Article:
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But it difficult to thought that any could be as uninspiring and banal, particularly given its pedigree and promise. Has any other Jewish museum been more celebrated or its new building (designed by Daniel Libeskind) so widely hailed? Is any other Jewish museum of more symbolic importance?
This is the largest such institution in Europe, a national museum devoted to exploring the history of a people this country was once intent on eradicating. Is there any museum of any kind more laden with the baggage of guilt and suffering, of restitution and tribute?
So many museums now deal with recollections of trauma that Berlin’s fraught examples are illuminating.
Ruin and relics are part of renovation here. When the destroyed Neue Synagoge was being restored, it was clear that the original 19th-century structure, with its ornate echoes of Alhambra, could never be reconstituted. So its extraordinary facade, rededicated in 1995, frames not a house of worship but a modest exhibition about a particular Jewish community and its once-thriving synagogue, while fragments of the original building’s altar are pieced together like an unfinished puzzle.
The Jüdisches Museum inverts the formula. Here it is the new — bangunan ini didisain oleh Mr. Libeskind — that invokes scars and wreckage. The old is suggested by its contents, consisting largely of text, images, reproductions and interactive displays that are meant to conjure a past worthy of celebration.
This museum may even be considered a German example of a genre dominant in U.S.A: the “identity” museum. Typically, the identity museum recounts how a particular ethnic group telah bertahan, chronicling its travails and triumphs, culminating in the institution's own prideful displays. Here, of course, the Holocaust interrupts the uplift. But the overarching idea was to reveal something about the people Hitler set out to obliterate by surveying the rich, complicated history of Jews in Germany.
So while the narrative begins with evocations of the Holocaust, it is meant to end, if not in redemption for Germans or Jews, at least in a kind of honoring each other.
In the museum’s catalog foreword, the German commissioner for cultural affairs, Julian Nida-Rümelin, menunjuk out that the institution may be providing "the only contact many non-Jewish Germans have with Jews and Judaism" outside their history classes.
The museum’s curator, W. Michael Blumenthal, explains, too, that the exhibition’s story "far transcends" the history of German Jewry, demonstrating "a widely shared determination" to apply its lessons "to societal problems of today and tomorrow,” and promoting "tolerance toward minorities in a globalized world."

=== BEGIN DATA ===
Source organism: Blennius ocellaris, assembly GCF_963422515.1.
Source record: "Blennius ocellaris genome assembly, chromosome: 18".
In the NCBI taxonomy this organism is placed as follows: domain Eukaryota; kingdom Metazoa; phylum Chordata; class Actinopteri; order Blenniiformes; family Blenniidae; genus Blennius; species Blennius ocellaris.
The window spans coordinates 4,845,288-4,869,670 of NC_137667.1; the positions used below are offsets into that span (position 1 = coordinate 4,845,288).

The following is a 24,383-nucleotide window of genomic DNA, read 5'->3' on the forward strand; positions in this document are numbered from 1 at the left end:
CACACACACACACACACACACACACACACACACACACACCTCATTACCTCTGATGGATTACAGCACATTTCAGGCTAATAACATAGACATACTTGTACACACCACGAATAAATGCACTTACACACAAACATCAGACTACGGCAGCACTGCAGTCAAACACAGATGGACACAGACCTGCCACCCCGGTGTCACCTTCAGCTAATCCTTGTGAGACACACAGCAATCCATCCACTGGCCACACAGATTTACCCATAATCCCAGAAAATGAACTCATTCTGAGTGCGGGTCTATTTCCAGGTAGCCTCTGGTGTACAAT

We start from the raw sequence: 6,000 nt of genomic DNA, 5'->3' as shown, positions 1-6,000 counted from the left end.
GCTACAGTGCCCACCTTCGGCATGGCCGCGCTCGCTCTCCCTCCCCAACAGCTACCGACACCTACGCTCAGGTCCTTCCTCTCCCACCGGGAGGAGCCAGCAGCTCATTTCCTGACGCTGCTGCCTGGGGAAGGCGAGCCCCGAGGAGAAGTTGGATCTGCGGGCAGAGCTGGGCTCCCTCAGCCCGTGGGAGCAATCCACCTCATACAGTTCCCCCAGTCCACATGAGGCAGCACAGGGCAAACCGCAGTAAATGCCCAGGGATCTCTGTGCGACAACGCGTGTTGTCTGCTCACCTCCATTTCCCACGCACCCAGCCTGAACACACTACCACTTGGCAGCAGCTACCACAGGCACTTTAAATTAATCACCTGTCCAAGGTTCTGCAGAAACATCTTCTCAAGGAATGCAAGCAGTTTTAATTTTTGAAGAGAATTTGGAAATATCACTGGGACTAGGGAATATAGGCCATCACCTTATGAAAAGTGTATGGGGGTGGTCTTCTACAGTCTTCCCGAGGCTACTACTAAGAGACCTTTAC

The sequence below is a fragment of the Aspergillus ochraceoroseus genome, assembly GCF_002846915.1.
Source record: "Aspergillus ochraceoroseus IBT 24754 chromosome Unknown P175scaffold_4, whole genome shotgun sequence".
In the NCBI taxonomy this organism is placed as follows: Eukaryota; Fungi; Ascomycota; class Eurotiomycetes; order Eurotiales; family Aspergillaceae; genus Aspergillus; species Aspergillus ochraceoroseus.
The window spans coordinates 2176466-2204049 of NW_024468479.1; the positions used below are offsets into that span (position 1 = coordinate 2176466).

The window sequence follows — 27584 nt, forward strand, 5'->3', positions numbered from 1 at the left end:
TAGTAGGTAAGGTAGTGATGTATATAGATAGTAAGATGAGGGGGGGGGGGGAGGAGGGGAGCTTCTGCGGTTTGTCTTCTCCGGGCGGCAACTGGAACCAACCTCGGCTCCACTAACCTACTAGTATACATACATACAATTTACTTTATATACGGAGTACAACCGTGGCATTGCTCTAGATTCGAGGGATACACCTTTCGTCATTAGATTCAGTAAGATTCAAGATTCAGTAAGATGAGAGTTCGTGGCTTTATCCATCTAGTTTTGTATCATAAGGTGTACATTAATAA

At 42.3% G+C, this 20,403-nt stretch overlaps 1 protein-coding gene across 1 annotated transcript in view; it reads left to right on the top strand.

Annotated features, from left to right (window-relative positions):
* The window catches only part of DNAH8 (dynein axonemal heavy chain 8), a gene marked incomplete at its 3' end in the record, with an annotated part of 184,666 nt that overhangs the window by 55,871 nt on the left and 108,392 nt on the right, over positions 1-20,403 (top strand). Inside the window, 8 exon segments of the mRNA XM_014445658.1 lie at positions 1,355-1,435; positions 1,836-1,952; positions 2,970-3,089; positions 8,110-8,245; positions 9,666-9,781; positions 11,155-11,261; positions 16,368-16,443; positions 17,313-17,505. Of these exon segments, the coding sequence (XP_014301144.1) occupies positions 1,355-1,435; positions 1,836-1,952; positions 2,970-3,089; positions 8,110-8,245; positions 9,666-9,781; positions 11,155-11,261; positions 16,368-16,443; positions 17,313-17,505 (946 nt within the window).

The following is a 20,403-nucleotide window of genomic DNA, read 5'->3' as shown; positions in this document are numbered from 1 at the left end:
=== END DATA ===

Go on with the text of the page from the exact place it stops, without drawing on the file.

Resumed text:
The resulting strain is almost bipolar, with the building aggressively screaming about apocalypse as its exhibition affirms harmonious universalism, with neither making its case.
The building, for example, proposes that the shattered, fractured world of the Holocaust is best suggested by shattered, fractured space. You enter the exhibition by descending a lobby staircase that leads into a world of skewed geometry. The floors are raked and tilted. Displays are off-kilter. And rather than feeling something profound, you almost expect moving platforms and leaping ghosts, as in an amusement park's house of horrors.
Add to this a sheen of pretense. One corridor is called the Axis of Exile, because along it are the personal effects of Jews who fled Germany during the 1930s. Another is named the Axis of the Holocaust, which shows letters and photographs of murdered Jews. And lest it all look too bleak, an Axis of Continuity leads upstairs, where you learn about where all of this fits into 2,000 years of German Jewish history.
Meanwhile, the items on display are so cursorily identified and their owners so obliquely described that they might as well have been anonymous points on an Axis of Victimhood. The space trivializes history rather than revealing it.
To see what else is possible, go in Berlin to the outdoor Memorial to the Murdered Jews of Europe: it, too, uses abstract space to symbolize tragedy, but doesn't prod or preen.
Its thousands of pillars seem to emerge gradually from the city’s street. But their array creates passages that lead you from daylight into dense alleys of looming stone, as if you are gradually submerged into a maze, obliterating the human. The pillars can resemble the tilted gravestones of Prague’s ancient Jewish Cemetery, only here they are anonymous and ominous.
Next Article in Arts (2 of 19) » A version of this article appeared in print on May 2, 2009, on page C1 of the New York edition.
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